1856 On Jan. 18, the territorial legislature granted a charter to the projected Monmouth University. That summer a twenty by thirty foot one-room school building was constructed in the block set aside for a public square for the express purpose of establishing a Restoration college. An initial group of 35 met to sign the roster subscribing to the statement, "The Bible alone is the only infallible rule of faith and practice." The town Monmouth, in Polk county Oregon, was organized in July, 1856, by a group of men who had come to Oregon for the express purpose of organizing a Christian College. Monmouth was the location chosen. According to the first clerk's book, which has been carefully preserved, 35 pioneers met in July, 1856, and organized a 'Christian congregation; the Bible the only infallible rule of faith and practice. ' Among the charter members were Elijah Davidson, John E. Murphy, Albert Lucas, Squire S. Whitman and others.
Monmouth University is founded. Forty life scholarships are issued at $500 each. A small grammar school building, 20 feet by 10 feet, was built on a corner of the public square. The Christian church shared the use of the building. Monmouth University, patterned after Bethany College in West Virginia, is founded by the Disciples of Christ. The school shares space with the newly organized First Christian Church of Monmouth. The 20x30 foot building stands on the corner of Main Street and Monmouth Avenue. Board is available for students in good families at $2.50 to $3.00 a week. 1858, The first building to be built on university property is finished at a cost of $5,000. It measures 40 feet by 60 feet and also was shared by the Christian church.
1859 Elijah Davidson was a devout advocate of prohibition. In February 1859, Davidson and other trustees efforts to prohibit the importation, exportation, sale, and consumption of alcohol in Monmouth became a reality. One of the main arguments Davidson and his fellow religious supporters used to push prohibition legislation was, "to enable them to suppress and prevent nuisances, to render the possession of life and property more secure, and to enable them to improve and embellish the streets of the town." 1859 Congress grants Oregon statehood on February 14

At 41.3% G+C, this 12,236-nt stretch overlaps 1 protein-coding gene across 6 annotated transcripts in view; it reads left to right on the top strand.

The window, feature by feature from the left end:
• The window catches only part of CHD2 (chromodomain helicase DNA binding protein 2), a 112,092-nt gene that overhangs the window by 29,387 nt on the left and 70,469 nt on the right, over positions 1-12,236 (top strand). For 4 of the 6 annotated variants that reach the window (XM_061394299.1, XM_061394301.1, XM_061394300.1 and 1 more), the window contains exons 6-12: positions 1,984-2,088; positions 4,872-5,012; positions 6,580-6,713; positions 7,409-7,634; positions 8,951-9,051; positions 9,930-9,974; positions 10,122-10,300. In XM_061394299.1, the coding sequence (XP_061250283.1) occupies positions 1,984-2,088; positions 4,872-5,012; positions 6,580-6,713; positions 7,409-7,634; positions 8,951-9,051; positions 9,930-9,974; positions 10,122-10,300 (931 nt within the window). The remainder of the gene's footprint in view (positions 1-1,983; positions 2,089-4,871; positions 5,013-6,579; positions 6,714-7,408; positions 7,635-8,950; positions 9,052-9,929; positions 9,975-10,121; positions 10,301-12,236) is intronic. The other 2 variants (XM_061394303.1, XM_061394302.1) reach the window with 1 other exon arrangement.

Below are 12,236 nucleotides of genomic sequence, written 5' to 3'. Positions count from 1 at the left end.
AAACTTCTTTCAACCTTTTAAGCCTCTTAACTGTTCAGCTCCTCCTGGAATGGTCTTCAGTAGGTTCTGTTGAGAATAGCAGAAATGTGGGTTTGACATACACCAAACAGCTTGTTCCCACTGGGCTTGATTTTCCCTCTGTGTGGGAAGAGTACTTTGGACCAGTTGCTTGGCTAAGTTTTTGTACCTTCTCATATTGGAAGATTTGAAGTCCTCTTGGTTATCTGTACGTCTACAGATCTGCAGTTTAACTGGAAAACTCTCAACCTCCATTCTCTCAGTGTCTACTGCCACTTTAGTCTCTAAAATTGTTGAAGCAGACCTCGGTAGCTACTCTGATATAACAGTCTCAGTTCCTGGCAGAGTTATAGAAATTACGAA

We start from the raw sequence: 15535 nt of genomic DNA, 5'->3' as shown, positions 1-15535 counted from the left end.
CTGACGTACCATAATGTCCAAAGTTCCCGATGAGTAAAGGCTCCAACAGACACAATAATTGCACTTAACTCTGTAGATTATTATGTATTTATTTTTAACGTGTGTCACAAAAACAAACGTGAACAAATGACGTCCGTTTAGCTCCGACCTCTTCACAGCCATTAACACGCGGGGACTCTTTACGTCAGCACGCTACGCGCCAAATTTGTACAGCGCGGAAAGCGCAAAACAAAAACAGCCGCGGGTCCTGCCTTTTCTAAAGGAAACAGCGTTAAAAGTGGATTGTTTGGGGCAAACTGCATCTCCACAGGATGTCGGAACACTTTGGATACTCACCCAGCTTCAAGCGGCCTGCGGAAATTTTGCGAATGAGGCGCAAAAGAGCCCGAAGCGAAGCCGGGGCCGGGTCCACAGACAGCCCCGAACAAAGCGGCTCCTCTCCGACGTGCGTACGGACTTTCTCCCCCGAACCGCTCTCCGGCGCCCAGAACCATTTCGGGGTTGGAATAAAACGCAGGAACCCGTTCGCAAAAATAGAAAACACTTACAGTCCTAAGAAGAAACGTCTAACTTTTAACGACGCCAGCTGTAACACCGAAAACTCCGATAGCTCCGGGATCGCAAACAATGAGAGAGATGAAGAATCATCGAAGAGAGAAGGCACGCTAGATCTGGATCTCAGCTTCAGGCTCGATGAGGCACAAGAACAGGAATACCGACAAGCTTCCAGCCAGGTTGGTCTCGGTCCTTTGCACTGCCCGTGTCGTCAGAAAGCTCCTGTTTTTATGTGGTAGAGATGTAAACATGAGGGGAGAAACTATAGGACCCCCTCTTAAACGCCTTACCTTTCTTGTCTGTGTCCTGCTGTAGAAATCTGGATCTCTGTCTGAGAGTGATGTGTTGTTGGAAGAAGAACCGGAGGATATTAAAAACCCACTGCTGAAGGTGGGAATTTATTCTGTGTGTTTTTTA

1859 10. CARTER TARENT DAVIDSON, b, b. 24 Mar 1859, Independence, Polk Co., OR; d. 19 Jan 1932, , Josephine Co., OR. ) married CECELIA "CELIA" ANN BAILEY on 10 Feb 1884 in Foots Creek, Jackson Co., OR) (1st wife), She was born 21 Mar 1866 in Jacksonville, Jackson Co., OR. Children of CARTER DAVIDSON and CECELIA BAILEY are: I. Chester Clyde11 Davidson, B. 11 Apr 1885 II. Lester Earl Davidson, B. 08 Oct 1886 iII. GENNIEVA "JENNIE" EVA DAVIDSON, b. 26 Jul 1889, Williams, Josephine Co., OR IV. Jay Ellis "Dave"(Ellis Jay) Davidson, B. 23 May 1894 V. Estella Beatrice Davidson, B. 14 Nov 1896 VI. Carter Emerson Davidson, b. 21 Jul 1899 VII. Thelta Iris Davidson, B. 04 May 1908
1861 An ad appearing in the Oregon Statesman states that tuition at Monmouth University during its fifth year ranged from $5 to $9 per 60-day quarter. Boarding with private families is available for $2.50 to $3.50 per week. An orphan fund enables a number of orphans to attend the university for free. 1865 Name changes to Christian College. Merges with Bethel College. 1869 Monmouth University’s name is changed to Christian College and consolidated with Bethel College, another Disciples of Christ school near Monmouth. 1869 Grove of trees is planted on college property.
1870 Elijah Davidson died, (b. 1782) was an abolitionist, veteran of the Battle of New Orleans, pioneer preacher, organizer of multiple churches of Christ, city father to two different towns, died 24 Apr 1870 in Monmouth, Polk County, Oregon. On April 1, 1997: The college changed it’s name to Western Oregon University
143 years later, Monmouth was still a dry town that banned the sale of alcoholic beverages in supermarkets, restaurants and bars. But, in the November 2002 election, Monmouth's status as the last dry town on the west coast ended